You may now get a breather from your hiked energy bills, thanks to 'transparent' cement, which has been developed by an Italian company and allows light inside the walls.
The cement created by Italcementi made its debut at the Italian Pavilion during the World Expo 2010 in Shanghai.
The technology is based on a matrix of cement embedded with resins that are designed to allow a certain amount of light through without compromising the material's integrity, reports Discovery News.
Trademarked as i.light, the substance contains multicolored resins that fill 2 to 3 millimeter holes that look like rectangular slats.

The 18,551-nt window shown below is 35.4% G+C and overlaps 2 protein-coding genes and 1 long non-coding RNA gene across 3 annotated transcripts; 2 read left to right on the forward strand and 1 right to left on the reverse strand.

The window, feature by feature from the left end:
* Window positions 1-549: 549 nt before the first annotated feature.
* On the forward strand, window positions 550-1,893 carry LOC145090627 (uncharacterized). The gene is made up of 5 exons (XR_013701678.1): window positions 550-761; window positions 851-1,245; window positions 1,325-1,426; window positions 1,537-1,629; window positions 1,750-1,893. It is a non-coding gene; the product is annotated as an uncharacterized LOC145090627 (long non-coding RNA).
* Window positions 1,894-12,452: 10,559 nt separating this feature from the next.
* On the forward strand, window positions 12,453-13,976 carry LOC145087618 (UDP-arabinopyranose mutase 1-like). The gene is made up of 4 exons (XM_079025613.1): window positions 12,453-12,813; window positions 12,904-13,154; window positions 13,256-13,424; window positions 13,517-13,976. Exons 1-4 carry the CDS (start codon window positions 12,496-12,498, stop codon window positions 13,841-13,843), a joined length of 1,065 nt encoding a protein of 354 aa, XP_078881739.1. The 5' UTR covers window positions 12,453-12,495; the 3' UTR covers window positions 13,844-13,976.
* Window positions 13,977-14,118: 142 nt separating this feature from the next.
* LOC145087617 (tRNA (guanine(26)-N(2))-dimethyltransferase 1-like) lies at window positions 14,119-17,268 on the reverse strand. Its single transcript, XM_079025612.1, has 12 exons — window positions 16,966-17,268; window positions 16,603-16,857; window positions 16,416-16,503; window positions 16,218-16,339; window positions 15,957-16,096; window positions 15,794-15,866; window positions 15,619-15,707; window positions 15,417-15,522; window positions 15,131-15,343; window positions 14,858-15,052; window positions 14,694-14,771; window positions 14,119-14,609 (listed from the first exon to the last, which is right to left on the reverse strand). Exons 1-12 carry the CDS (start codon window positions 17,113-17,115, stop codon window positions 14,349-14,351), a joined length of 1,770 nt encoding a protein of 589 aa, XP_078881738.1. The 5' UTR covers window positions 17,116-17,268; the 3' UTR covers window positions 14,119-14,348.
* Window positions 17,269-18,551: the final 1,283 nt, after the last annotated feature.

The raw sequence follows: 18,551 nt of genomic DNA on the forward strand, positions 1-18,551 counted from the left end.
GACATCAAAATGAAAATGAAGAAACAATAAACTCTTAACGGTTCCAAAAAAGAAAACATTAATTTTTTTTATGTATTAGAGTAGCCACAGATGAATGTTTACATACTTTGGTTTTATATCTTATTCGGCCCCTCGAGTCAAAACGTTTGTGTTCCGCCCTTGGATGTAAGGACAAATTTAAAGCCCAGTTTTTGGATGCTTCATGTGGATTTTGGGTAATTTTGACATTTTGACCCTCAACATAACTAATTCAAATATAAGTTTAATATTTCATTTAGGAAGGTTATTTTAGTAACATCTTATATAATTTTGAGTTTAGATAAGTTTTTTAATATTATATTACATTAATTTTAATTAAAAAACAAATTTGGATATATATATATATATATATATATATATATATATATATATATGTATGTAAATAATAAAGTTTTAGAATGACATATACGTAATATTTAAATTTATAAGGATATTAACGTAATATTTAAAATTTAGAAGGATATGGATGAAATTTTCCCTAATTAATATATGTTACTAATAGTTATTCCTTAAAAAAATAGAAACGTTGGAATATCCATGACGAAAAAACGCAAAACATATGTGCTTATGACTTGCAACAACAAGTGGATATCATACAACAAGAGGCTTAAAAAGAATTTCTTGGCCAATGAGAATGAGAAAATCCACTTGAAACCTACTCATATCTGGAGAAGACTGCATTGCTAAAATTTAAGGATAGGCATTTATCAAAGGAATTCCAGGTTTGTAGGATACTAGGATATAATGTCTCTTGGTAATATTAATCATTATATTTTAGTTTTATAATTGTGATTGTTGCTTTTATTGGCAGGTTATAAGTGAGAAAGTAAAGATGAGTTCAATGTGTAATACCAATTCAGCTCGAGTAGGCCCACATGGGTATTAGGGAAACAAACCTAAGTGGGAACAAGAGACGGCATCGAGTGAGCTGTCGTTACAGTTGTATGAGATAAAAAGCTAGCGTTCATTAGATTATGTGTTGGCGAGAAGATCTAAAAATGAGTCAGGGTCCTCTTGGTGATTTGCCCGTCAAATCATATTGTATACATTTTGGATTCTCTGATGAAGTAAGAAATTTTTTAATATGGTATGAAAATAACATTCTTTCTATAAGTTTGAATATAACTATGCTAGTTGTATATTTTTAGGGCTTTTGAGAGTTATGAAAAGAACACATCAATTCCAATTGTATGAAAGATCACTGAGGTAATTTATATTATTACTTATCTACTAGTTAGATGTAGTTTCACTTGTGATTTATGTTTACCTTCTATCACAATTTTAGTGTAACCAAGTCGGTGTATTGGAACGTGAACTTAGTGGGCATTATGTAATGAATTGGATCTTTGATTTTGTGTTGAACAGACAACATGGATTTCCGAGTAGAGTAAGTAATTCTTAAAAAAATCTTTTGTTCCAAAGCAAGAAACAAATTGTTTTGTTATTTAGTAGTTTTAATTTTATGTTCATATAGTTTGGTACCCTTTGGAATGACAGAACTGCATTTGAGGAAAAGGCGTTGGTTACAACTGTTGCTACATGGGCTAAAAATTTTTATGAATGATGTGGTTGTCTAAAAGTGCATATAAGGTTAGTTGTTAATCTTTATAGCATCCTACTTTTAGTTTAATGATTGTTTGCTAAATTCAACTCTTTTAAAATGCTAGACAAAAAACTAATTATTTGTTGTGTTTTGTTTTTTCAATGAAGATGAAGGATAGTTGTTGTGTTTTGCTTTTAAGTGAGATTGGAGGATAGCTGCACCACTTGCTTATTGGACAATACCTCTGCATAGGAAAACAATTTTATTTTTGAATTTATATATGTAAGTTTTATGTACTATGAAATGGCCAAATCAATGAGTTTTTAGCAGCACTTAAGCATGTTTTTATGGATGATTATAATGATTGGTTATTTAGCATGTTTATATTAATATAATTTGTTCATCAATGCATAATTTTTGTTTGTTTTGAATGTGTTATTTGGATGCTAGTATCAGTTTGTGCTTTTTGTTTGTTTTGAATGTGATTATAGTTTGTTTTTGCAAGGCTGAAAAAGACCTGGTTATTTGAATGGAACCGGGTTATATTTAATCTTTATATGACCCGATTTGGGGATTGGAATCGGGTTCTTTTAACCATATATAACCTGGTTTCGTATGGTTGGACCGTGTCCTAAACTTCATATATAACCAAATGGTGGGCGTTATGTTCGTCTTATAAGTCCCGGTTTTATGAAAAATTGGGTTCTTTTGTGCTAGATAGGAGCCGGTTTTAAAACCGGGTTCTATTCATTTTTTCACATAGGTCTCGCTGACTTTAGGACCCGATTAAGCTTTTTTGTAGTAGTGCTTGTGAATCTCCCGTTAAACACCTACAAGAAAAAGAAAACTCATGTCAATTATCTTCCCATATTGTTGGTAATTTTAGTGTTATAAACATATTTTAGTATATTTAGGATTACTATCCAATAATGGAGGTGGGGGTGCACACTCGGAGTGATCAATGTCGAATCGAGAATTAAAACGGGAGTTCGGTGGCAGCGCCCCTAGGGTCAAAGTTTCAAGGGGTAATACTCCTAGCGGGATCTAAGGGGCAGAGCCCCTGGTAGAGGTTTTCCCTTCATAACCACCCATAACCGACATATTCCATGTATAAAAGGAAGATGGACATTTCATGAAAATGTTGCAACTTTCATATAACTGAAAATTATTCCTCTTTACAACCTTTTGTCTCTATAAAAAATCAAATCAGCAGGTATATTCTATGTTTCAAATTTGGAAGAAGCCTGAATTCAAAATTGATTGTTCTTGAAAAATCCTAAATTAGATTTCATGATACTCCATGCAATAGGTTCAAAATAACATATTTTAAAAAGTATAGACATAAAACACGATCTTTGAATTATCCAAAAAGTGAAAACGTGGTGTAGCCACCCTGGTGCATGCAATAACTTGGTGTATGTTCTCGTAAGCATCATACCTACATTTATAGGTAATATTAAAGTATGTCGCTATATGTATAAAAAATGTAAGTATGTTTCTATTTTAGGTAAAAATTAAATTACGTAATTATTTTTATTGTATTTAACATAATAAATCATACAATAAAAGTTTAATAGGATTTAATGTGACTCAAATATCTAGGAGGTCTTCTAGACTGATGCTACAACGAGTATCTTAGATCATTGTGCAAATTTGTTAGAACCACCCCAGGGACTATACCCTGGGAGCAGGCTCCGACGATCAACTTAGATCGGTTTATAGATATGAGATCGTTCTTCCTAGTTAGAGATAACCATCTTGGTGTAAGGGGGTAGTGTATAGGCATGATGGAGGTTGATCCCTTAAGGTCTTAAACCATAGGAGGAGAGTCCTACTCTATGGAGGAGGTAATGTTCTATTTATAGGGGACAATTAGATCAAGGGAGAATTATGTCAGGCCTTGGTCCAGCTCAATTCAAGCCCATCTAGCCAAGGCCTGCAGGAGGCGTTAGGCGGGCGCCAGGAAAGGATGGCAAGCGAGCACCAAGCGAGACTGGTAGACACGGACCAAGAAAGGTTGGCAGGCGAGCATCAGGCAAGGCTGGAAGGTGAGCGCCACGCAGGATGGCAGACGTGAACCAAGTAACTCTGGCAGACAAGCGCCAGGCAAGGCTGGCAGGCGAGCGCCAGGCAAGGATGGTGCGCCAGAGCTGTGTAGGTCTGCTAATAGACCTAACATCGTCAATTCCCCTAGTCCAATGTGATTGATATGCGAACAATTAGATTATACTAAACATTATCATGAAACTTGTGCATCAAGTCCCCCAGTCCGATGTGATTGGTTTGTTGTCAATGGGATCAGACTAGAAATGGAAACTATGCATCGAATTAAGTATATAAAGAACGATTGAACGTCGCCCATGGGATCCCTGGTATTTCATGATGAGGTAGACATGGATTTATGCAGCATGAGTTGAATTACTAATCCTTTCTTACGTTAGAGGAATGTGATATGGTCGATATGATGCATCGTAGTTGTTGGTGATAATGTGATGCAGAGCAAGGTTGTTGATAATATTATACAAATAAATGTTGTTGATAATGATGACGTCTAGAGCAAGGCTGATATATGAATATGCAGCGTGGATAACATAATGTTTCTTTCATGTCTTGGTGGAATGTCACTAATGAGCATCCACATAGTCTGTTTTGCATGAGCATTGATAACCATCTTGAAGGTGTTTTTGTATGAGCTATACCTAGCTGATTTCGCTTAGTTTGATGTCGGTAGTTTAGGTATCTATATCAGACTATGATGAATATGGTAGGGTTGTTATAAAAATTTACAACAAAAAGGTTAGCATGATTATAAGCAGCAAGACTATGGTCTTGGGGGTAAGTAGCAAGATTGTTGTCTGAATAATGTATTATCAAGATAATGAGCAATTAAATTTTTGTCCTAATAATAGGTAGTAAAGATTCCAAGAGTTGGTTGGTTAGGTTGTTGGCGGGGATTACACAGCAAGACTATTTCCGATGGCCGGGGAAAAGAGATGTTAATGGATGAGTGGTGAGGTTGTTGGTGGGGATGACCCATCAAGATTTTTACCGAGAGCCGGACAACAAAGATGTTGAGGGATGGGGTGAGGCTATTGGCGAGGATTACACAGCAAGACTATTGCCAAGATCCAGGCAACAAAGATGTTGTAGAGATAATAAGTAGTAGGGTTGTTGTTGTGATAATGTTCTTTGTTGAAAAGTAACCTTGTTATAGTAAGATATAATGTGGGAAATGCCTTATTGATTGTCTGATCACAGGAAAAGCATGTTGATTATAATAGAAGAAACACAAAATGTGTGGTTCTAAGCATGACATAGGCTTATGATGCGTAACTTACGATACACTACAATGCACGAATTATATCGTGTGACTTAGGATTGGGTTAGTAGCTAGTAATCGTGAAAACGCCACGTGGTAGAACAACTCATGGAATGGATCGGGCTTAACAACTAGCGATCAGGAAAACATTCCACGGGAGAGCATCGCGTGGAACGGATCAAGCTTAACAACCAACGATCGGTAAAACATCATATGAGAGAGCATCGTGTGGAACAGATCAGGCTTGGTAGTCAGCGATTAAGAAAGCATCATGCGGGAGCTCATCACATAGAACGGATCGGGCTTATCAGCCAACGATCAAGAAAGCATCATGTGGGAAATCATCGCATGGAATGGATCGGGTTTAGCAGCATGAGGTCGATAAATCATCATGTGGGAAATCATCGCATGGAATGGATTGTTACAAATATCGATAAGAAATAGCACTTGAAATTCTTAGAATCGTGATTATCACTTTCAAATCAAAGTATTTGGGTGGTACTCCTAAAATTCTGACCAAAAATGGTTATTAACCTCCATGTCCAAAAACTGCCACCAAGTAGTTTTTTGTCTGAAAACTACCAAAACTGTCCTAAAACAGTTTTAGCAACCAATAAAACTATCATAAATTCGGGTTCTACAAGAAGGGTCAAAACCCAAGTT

These resins react allow soft light to fill the building's interior-a potential cost savings on energy bills, since the need for artificial lighting is reduced. The result is about 20 percent transparency for the building.
The i.light material is cheaper than using optical wires embedded in the cement, which is what other builders of "transparent cement" have used.
During the day and when viewed, the Italian pavilion appeared similar a normal cement building. But from the inside, at night or when viewed at an angle, the building takes on an ethereal quality not characteristic of concrete.
Though i.light has so far only been demonstrated in this building, its relatively low cost and potential for energy saving points towards a promising commercial future.